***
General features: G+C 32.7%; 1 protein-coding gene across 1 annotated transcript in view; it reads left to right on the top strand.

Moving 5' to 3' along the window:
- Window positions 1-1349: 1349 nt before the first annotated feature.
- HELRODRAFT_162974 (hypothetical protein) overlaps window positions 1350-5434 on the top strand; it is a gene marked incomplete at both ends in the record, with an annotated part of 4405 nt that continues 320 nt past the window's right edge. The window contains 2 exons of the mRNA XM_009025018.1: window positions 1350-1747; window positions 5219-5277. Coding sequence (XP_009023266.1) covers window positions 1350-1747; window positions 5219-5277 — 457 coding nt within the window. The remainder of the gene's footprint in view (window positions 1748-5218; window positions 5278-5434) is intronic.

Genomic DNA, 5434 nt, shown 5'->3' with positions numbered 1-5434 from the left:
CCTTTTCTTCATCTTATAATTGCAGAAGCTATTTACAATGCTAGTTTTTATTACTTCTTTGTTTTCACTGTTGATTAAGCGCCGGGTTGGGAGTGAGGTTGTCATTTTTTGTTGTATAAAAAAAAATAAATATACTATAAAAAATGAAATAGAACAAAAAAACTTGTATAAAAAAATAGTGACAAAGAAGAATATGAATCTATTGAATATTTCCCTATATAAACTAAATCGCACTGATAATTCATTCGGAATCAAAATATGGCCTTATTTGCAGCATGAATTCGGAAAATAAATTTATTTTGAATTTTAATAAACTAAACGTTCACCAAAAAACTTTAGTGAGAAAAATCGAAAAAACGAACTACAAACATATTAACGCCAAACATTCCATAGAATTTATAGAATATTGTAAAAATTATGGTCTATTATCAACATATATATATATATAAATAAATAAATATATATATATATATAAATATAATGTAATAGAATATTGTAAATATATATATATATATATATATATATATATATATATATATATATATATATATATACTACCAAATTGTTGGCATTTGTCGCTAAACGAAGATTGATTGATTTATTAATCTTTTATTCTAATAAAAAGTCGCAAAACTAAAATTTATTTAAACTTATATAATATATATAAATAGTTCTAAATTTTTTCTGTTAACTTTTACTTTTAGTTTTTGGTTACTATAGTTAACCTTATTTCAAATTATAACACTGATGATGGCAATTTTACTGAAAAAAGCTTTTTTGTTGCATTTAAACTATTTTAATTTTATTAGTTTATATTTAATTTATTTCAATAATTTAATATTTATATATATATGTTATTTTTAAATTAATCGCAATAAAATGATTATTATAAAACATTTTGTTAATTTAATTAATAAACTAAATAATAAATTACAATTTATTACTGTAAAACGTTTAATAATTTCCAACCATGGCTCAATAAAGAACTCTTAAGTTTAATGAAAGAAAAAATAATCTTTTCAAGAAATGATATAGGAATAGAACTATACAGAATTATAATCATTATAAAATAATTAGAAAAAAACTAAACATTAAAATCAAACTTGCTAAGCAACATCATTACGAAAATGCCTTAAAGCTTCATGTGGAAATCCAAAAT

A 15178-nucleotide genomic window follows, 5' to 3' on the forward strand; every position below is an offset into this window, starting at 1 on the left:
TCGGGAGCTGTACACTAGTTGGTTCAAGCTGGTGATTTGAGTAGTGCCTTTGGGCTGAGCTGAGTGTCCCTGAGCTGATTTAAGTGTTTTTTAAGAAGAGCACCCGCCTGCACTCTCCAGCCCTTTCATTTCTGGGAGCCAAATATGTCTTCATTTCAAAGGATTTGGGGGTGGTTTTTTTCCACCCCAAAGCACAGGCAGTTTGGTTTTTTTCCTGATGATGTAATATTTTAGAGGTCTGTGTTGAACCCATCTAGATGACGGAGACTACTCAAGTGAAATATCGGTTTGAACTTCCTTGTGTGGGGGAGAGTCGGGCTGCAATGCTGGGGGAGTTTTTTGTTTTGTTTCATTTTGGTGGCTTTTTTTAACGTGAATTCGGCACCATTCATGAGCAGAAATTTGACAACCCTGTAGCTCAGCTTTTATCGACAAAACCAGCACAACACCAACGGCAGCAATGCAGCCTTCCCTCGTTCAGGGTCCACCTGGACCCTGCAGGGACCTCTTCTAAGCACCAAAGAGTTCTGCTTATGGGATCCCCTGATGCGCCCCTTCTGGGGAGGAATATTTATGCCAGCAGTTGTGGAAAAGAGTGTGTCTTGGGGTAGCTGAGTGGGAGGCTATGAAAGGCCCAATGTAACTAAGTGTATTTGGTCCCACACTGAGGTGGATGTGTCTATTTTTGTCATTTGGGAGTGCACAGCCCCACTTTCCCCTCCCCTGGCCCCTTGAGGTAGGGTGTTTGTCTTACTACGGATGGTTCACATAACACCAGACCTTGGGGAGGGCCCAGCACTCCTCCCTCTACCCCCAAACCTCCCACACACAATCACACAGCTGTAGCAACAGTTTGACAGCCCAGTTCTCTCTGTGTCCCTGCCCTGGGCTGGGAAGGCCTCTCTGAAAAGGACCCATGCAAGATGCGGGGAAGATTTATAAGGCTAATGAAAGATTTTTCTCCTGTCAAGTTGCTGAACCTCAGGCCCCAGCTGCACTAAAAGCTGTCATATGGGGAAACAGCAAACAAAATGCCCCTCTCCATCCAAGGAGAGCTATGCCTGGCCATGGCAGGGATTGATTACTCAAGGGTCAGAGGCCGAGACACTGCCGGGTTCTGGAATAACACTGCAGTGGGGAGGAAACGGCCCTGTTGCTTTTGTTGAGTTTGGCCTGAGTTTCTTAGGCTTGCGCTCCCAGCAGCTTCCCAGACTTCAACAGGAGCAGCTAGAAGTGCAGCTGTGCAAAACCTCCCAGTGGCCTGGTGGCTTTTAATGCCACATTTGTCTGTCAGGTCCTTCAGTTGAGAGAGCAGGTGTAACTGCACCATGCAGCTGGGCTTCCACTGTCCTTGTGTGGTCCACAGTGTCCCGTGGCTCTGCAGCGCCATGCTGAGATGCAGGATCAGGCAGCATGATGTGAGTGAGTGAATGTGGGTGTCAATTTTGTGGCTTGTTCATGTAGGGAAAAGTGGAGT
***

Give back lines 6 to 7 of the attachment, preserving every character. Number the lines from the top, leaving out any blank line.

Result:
CCTTTTCTTCATCTTATAATTGCAGAAGCTATTTACAATGCTAGTTTTTATTACTTCTTTGTTTTCACTGTTGATTAAGCGCCGGGTTGGGAGTGAGGTTGTCATTTTTTGTTGTATAAAAAAAAATAAATATACTATAAAAAATGAAATAGAACAAAAAAACTTGTATAAAAAAATAGTGACAAAGAAGAATATGAATCTATTGAATATTTCCCTATATAAACTAAATCGCACTGATAATTCATTCGGAATCAAAATATGGCCTTATTTGCAGCATGAATTCGGAAAATAAATTTATTTTGAATTTTAATAAACTAAACGTTCACCAAAAAACTTTAGTGAGAAAAATCGAAAAAACGAACTACAAACATATTAACGCCAAACATTCCATAGAATTTATAGAATATTGTAAAAATTATGGTCTATTATCAACATATATATATATATAAATAAATAAATATATATATATATATAAATATAATGTAATAGAATATTGTAAATATATATATATATATATATATATATATATATATATATATATATATATATATATACTACCAAATTGTTGGCATTTGTCGCTAAACGAAGATTGATTGATTTATTAATCTTTTATTCTAATAAAAAGTCGCAAAACTAAAATTTATTTAAACTTATATAATATATATAAATAGTTCTAAATTTTTTCTGTTAACTTTTACTTTTAGTTTTTGGTTACTATAGTTAACCTTATTTCAAATTATAACACTGATGATGGCAATTTTACTGAAAAAAGCTTTTTTGTTGCATTTAAACTATTTTAATTTTATTAGTTTATATTTAATTTATTTCAATAATTTAATATTTATATATATATGTTATTTTTAAATTAATCGCAATAAAATGATTATTATAAAACATTTTGTTAATTTAATTAATAAACTAAATAATAAATTACAATTTATTACTGTAAAACGTTTAATAATTTCCAACCATGGCTCAATAAAGAACTCTTAAGTTTAATGAAAGAAAAAATAATCTTTTCAAGAAATGATATAGGAATAGAACTATACAGAATTATAATCATTATAAAATAATTAGAAAAAAACTAAACATTAAAATCAAACTTGCTAAGCAACATCATTACGAAAATGCCTTAAAGCTTCATGTGGAAATCCAAAAT

A 15178-nucleotide genomic window follows, 5' to 3' on the forward strand; every position below is an offset into this window, starting at 1 on the left: